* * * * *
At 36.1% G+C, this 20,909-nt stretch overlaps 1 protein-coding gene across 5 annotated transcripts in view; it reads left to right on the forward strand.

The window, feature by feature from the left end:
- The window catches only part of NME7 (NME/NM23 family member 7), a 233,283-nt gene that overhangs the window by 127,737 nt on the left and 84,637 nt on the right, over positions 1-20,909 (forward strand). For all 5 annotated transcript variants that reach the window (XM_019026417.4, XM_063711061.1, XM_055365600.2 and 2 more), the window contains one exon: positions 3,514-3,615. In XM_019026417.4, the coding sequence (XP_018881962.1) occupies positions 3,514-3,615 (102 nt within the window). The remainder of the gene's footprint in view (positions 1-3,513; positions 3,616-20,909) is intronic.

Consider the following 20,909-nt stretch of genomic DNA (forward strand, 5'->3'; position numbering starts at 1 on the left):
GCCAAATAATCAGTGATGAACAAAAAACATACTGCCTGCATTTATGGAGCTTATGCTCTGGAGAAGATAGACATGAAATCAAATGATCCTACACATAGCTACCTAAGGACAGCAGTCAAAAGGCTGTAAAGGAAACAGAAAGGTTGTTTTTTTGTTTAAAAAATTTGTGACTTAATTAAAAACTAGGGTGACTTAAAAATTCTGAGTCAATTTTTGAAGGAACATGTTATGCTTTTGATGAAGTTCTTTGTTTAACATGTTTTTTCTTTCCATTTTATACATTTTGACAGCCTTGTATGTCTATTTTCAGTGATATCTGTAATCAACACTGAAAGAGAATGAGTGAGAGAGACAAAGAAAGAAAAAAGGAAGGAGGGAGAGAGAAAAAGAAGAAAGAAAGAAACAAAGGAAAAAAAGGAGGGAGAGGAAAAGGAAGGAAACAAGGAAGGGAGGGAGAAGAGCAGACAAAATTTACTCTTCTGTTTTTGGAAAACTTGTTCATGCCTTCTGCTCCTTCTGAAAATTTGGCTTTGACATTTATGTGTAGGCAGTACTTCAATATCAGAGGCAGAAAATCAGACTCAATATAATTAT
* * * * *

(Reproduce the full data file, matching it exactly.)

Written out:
At 36.1% G+C, this 20,909-nt stretch overlaps 1 protein-coding gene across 5 annotated transcripts in view; it reads left to right on the forward strand.

The window, feature by feature from the left end:
- The window catches only part of NME7 (NME/NM23 family member 7), a 233,283-nt gene that overhangs the window by 127,737 nt on the left and 84,637 nt on the right, over positions 1-20,909 (forward strand). For all 5 annotated transcript variants that reach the window (XM_019026417.4, XM_063711061.1, XM_055365600.2 and 2 more), the window contains one exon: positions 3,514-3,615. In XM_019026417.4, the coding sequence (XP_018881962.1) occupies positions 3,514-3,615 (102 nt within the window). The remainder of the gene's footprint in view (positions 1-3,513; positions 3,616-20,909) is intronic.

Consider the following 20,909-nt stretch of genomic DNA (forward strand, 5'->3'; position numbering starts at 1 on the left):
GCCAAATAATCAGTGATGAACAAAAAACATACTGCCTGCATTTATGGAGCTTATGCTCTGGAGAAGATAGACATGAAATCAAATGATCCTACACATAGCTACCTAAGGACAGCAGTCAAAAGGCTGTAAAGGAAACAGAAAGGTTGTTTTTTTGTTTAAAAAATTTGTGACTTAATTAAAAACTAGGGTGACTTAAAAATTCTGAGTCAATTTTTGAAGGAACATGTTATGCTTTTGATGAAGTTCTTTGTTTAACATGTTTTTTCTTTCCATTTTATACATTTTGACAGCCTTGTATGTCTATTTTCAGTGATATCTGTAATCAACACTGAAAGAGAATGAGTGAGAGAGACAAAGAAAGAAAAAAGGAAGGAGGGAGAGAGAAAAAGAAGAAAGAAAGAAACAAAGGAAAAAAAGGAGGGAGAGGAAAAGGAAGGAAACAAGGAAGGGAGGGAGAAGAGCAGACAAAATTTACTCTTCTGTTTTTGGAAAACTTGTTCATGCCTTCTGCTCCTTCTGAAAATTTGGCTTTGACATTTATGTGTAGGCAGTACTTCAATATCAGAGGCAGAAAATCAGACTCAATATAATTAT